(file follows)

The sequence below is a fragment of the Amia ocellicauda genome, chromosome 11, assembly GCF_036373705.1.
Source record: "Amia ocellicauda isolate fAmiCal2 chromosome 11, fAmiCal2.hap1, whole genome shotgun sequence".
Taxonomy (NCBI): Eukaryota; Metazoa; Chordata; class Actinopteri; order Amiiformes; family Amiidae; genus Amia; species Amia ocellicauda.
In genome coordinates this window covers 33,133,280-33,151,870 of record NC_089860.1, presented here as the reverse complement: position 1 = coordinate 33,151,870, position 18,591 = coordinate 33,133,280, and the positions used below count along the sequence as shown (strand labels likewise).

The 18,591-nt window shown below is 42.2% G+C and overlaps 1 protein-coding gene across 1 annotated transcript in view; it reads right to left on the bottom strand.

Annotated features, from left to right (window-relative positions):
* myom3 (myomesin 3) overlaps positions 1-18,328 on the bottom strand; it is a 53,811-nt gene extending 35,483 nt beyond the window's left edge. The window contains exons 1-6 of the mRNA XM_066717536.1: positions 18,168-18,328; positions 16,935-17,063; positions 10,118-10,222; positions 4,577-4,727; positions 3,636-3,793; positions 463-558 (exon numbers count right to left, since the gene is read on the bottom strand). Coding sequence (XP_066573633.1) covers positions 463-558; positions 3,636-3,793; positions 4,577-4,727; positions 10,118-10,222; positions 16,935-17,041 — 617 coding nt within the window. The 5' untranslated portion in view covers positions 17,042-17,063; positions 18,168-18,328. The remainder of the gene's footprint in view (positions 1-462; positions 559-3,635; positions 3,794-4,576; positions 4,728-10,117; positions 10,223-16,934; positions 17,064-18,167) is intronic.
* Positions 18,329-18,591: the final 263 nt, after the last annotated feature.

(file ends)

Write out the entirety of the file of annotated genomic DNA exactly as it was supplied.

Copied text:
The sequence below is a fragment of the Amia ocellicauda genome, chromosome 11, assembly GCF_036373705.1.
Source record: "Amia ocellicauda isolate fAmiCal2 chromosome 11, fAmiCal2.hap1, whole genome shotgun sequence".
Taxonomy (NCBI): Eukaryota; Metazoa; Chordata; class Actinopteri; order Amiiformes; family Amiidae; genus Amia; species Amia ocellicauda.
In genome coordinates this window covers 33,133,280-33,151,870 of record NC_089860.1, presented here as the reverse complement: position 1 = coordinate 33,151,870, position 18,591 = coordinate 33,133,280, and the positions used below count along the sequence as shown (strand labels likewise).

The 18,591-nt window shown below is 42.2% G+C and overlaps 1 protein-coding gene across 1 annotated transcript in view; it reads right to left on the bottom strand.

Annotated features, from left to right (window-relative positions):
* myom3 (myomesin 3) overlaps positions 1-18,328 on the bottom strand; it is a 53,811-nt gene extending 35,483 nt beyond the window's left edge. The window contains exons 1-6 of the mRNA XM_066717536.1: positions 18,168-18,328; positions 16,935-17,063; positions 10,118-10,222; positions 4,577-4,727; positions 3,636-3,793; positions 463-558 (exon numbers count right to left, since the gene is read on the bottom strand). Coding sequence (XP_066573633.1) covers positions 463-558; positions 3,636-3,793; positions 4,577-4,727; positions 10,118-10,222; positions 16,935-17,041 — 617 coding nt within the window. The 5' untranslated portion in view covers positions 17,042-17,063; positions 18,168-18,328. The remainder of the gene's footprint in view (positions 1-462; positions 559-3,635; positions 3,794-4,576; positions 4,728-10,117; positions 10,223-16,934; positions 17,064-18,167) is intronic.
* Positions 18,329-18,591: the final 263 nt, after the last annotated feature.